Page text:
Monday Highlights

Good morning.

  1. The freedom of letting go.
  2. Anti-semetic and philosemetic and some 19th century literature.
  3. There will be a second round. Jah, we knew that.
  4. Concerning a particularly useful invention.
  5. On SSM.
  6. Bitter-sweet customs.
  7. What is democracy … a global view.
  8. A ghastly city, perhaps that will put an end to romanticising the native American culture.
  9. An early road map.
  10. This sort of begs an important question. How do people think they can do climate prediction if solar output varys and we don’t understand how or why?
  11. He may “have a point”, just not the one you think he has. When you read, “The recent attacks by Republican leaders and their ideological fellow-travelers on the effort to reform the health-care system have been so misleading, so disingenuous, that they could only spring from a cynical effort to gain partisan political advantage. By poisoning the political well, they’ve given up any pretense of being the loyal opposition.” I think one could transplant objections and responses to objections over the Iraq war directly into this sentiment. Yet, I figure few on the left thought their objections were “cynical efforts to gain partisan political advantage”. There’s a lesson here.
  12. In that line of thought, an exercise for the left. Replace the words “Obama” with “Bush” in this article and what would be your response.
  13. If this idea becomes the norm, will publishing in a “reject” journal satisfy degree requirements?
  14. This notion on healthcare that everyone without insurance wants it that way is problematic.
  15. Where the left’s version of the birther inanity is showing up.
  16. Syriac study resources.
  17. Religion and Egypt.
  18. On Darwin and ideas.

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5 comments

  1. adam says:

    Thanks for the link.

    It is funny to me that you would equate the birther movement (based on nothing factual) with the observation of markers that historically littered the road to fascism.

    A more apt comparison would have been a link to this regarding something akin to the birther movement.

  2. Mark says:

    Adam,
    And you’re completely comfortable with the truther movement?

    And it’s odd that you point to the tea party movement as a “marker” littering the road to fascism when one your side one finds the “if they hit us we’ll hit them twice as hard” remarks … and that the side currently in control of the establishment.

    I think you need to sweep out your own Aegean stables.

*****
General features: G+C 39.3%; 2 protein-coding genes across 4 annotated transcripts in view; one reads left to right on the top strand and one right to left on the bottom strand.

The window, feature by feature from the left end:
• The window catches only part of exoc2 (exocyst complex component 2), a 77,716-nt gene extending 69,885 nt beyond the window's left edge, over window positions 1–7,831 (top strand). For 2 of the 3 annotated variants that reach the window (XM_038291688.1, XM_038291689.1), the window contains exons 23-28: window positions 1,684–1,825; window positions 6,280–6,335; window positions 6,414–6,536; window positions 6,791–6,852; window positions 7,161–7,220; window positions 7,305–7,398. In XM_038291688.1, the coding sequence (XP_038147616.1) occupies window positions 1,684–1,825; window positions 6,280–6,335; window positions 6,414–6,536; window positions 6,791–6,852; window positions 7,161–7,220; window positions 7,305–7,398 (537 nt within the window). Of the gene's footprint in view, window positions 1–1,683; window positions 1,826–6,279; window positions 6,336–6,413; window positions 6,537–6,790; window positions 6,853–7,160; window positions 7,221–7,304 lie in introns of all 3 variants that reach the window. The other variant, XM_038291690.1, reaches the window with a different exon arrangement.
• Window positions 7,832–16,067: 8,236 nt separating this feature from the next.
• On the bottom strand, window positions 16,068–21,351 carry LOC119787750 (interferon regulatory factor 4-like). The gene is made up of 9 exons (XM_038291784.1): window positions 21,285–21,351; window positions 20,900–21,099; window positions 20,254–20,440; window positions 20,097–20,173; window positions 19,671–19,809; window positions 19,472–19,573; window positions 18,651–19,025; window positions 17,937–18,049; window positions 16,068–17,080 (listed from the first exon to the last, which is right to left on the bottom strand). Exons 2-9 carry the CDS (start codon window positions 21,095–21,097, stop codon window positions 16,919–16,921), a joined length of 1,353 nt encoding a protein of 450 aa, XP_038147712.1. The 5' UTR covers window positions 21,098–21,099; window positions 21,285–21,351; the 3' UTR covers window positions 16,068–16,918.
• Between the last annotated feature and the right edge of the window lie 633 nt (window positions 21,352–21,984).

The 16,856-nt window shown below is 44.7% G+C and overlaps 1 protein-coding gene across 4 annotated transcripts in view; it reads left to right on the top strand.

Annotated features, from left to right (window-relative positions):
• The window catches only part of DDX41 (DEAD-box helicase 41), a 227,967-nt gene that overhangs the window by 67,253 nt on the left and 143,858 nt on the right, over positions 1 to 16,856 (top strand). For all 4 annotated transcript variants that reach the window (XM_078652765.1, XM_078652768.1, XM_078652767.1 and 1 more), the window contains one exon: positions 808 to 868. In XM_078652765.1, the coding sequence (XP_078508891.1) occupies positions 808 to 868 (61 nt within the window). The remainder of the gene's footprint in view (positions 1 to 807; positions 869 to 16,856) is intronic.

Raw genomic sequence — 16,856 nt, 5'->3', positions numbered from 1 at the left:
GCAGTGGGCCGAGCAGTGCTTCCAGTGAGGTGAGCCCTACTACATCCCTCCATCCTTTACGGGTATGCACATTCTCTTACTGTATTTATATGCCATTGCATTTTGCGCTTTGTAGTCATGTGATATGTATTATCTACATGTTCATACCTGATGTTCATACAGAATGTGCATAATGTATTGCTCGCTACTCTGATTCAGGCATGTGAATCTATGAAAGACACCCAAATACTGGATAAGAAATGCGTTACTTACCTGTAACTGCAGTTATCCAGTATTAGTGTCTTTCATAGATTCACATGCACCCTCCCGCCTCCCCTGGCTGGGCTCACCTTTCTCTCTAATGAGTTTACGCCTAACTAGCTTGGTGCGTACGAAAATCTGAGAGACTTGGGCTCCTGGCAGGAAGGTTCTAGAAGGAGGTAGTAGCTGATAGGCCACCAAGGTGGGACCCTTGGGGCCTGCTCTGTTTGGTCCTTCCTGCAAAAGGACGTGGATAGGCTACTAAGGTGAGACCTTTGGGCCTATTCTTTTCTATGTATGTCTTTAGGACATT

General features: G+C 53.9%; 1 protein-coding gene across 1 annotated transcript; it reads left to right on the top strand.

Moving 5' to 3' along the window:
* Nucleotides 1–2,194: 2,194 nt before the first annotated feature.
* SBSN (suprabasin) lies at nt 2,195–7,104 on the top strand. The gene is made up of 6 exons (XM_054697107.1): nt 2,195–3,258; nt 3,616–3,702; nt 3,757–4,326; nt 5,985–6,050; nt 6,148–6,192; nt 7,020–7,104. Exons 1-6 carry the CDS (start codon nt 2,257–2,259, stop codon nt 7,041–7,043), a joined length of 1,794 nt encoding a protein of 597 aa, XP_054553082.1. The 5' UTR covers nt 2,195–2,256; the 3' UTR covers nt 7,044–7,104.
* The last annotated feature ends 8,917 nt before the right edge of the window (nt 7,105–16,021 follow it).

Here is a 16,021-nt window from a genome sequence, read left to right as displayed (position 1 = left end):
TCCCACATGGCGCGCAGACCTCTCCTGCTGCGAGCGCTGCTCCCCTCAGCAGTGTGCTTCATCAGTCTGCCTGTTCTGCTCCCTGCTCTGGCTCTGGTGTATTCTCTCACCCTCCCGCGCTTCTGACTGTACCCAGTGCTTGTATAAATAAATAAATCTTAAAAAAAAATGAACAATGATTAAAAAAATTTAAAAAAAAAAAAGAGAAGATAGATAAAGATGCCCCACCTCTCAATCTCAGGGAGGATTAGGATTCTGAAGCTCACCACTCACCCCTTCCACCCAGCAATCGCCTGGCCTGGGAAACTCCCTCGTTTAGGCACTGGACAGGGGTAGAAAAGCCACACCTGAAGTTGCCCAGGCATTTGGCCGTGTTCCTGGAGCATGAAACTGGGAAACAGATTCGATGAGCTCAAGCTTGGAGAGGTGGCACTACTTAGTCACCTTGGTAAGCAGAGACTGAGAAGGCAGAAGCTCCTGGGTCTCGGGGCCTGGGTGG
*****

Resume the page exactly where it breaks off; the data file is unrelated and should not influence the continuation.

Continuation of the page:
3. adam says:

    So, my linking to one article that observes fascist tendencies in a particular group or movement is an implication that I deny fascist tendencies in any other?

    My side?

    There is a lot of assumption on your part that I am as partisan as you seem to think I am. Just because I vote for or support an initial position doesn’t mean I can’t be disappointed, angry, or frustrated when it is hijacked or dirtied or otherwise abridged, which seems to be the case with most politicians.

    I was merely pointing out that there is no evidence (none that I’ve seen anyhow) to support a case for the birther movement while there are compelling arguments and evidence to support a theory that there is a growing number of people with fascist tendencies. Granted, I’m just as unhappy as anyone with the overuse of the Hitler comparison and I was disappointed with it’s flippant use in the article I linked, but leaving that and some other gratuitous language aside, I found it to be an interesting, if somewhat frightening,theory. That is all. You won’t find me at a townhall trying to shout down a speaker with phrases like, “Republicans are all fascists!!”

  4. Mark says:

    Adam,
    As for “evidence” (none to support a case) and so on. I think the truther/birther graph I linked this morning makes my point.

    I think claiming “Republicans are all X” where X isn’t some generic statement like “human” is prone to exaggeration.

    I don’t think there is currently enough anger out there from either party to propel a totalitarian movement into power from either side of the aisle. However, viewed from my side, I’d judge that anger is something the left is more prone to today than the right.

  5. adam says:

    It certainly makes a point. Probably the strongest point it makes is that someone is willing to give foundation to the argument, “They believe something stupid, so I should get to believe something stupid.” It certainly does nothing to lend any credence to either of the ideas.

    I’ll thank you for your subjective anecdotal observations and judgments about who is more angry (whatever kind of anger you’re talking about, I’m not certain) and I’ll thank you for the link and traffic.

    Next time, stop by and have a conversation instead of the dismissive swipe of a link. You’re always welcome to the discussion.